We have adopted multiple pricing models ranging from price per script approach to completely fixed price contract. The contract type is completely customizable and is based on the complexity, volume and our assessment of how latest is the current test asset that we are migrating to.
We have seen in the past engagements that if the client teams stop maintaining the test suite refactoring, the test assets from the latest version of the application under test would require additional effort to bridge the gap. In terms of ROI, we typically offer almost 50% reduction in costs and efforts.
How does Migrate2Selenium work for Commercial Off-the-Shelf products?
Cigniti’s Migration platform/architecture is capable of migrating to multiple Commercial Off-the-Shelf tools. The current release supports migration from UFT/QTP and SmartBear TestComplete assets to LeanFT and Selenium assets respectively.
As part of the roadmap for the next quarter and increasing demand from our clients, we also plan to build IBM Rational Functional tester support. Migrate2Selenium is a version independent Accelerator that can migrate any version of test assets from QTP/UFT to Selenium.
In terms of languages, there was a distinction between C# and Java and other languages, provided through plugins. I did not quite understand this distinction: could you elaborate?
Selenium tests assets can be developed in multiple languages for example, Java/C#. Our platform has the ability to migrate to language of your choice that you need to build your test assets on (for example, C#/ Java).
Assuming clients have developed their own frameworks, does Migrate2Selenium also handle testing frameworks, including objects and libraries?
Yes, we are framework independent, not tied to any specific design approach. We collect all the dependencies (for example, object repository or utilities written in VB Scripts) and migrate the dependencies as well to the latest test tool platform.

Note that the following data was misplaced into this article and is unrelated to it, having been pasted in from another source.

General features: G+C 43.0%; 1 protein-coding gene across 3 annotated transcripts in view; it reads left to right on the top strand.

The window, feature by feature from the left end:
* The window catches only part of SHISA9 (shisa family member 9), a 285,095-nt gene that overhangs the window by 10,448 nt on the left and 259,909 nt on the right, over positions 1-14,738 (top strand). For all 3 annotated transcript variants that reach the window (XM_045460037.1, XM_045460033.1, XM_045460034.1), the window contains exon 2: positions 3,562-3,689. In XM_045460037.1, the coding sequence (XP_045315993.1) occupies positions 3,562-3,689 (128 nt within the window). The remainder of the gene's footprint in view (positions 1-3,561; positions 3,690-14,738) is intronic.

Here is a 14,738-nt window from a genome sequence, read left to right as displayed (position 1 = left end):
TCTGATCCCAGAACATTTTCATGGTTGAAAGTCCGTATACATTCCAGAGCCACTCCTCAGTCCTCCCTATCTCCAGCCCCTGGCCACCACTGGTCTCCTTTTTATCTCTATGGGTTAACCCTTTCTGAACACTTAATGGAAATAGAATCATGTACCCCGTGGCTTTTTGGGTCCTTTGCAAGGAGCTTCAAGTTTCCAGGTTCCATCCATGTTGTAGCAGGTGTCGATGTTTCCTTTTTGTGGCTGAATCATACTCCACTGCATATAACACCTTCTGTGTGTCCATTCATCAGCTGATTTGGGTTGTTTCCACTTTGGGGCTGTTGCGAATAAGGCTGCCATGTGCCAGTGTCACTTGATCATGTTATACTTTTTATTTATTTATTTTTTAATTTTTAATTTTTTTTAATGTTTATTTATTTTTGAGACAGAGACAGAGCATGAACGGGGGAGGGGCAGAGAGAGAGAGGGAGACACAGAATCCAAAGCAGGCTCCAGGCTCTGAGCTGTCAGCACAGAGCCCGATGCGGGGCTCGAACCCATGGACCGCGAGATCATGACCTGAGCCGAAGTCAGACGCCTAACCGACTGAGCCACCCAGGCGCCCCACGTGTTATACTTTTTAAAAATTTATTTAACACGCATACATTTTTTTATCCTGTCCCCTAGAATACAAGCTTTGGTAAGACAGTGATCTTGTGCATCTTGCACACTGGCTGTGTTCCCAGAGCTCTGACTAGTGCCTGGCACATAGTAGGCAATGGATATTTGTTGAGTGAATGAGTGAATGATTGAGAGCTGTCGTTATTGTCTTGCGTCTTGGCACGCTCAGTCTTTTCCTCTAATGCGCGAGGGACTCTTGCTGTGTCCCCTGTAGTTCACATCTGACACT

Considering the entire process is automated, where is human intervention required?
Human intervention is primarily required for the post migration phase. During this phase of refactoring, the engineer would go through the report from the migration team and find a list of To-Do’s. The To-do’s are primarily a list of actions to ensure the script is correctly ported to the target platform.
The To-do’s are grouped under Warning and Errors. Some examples of warnings are basically the type of variables being declared (by default we make it a generic Object). The inability to automate this process is more to do with the construct of QTP/UFT (VB Script), which is a loosely typed language. This script when ported to strongly typed language needs an appropriate variable. Even this aspect can be taken care of by the tool if the script developers would adopt variable naming conventions to signify the variable types, for example, str for string, Int for Integer etc.
Coming to the next set of human intervention requirements, there could be situations where there is no corresponding function in Selenium and the migration tool would mark them as errors.
In a recent project, where we were involved in the Migration, the client had used un-documented UFT functions that are not very commonly used. But still these required migration by either creating a custom function or mapping it to a corresponding function. In a worst case scenario, we provide a set of libraries that are available in open source so that the migration is successful and seamless.
For what kind of applications (in terms of functionality) has this IP been used?
- Banking & Financial Services: Mortgage, Security processing, Clearing, Life Insurance Policy administration and Claims
- ISVs: Hospital Management & Administration
- Digital Marketing & Telecom: Social research
- Internet/Video Entertainment provider: Managing user packages, User Billing, Payment, Service requests, Q&A
With how many clients has Cigniti deployed Migrate 2 Selenium?
Cigniti’s Test Automation platform has been leveraged by over 100+ clients. The current Migrate2Selenium platform post upgrade is utilized for about 5 clients and we have 25 more in the pipeline.
With our extensive experience in Selenium Testing, we are excited to invite you for our first TweetChat on the engaging topic Migrate to Selenium. Join the buzz and get all your queries and knowledge on the deck with our experts!
Let’s catch up on February 1, 2017 at 11 AM EST on #Migrate2Selenium.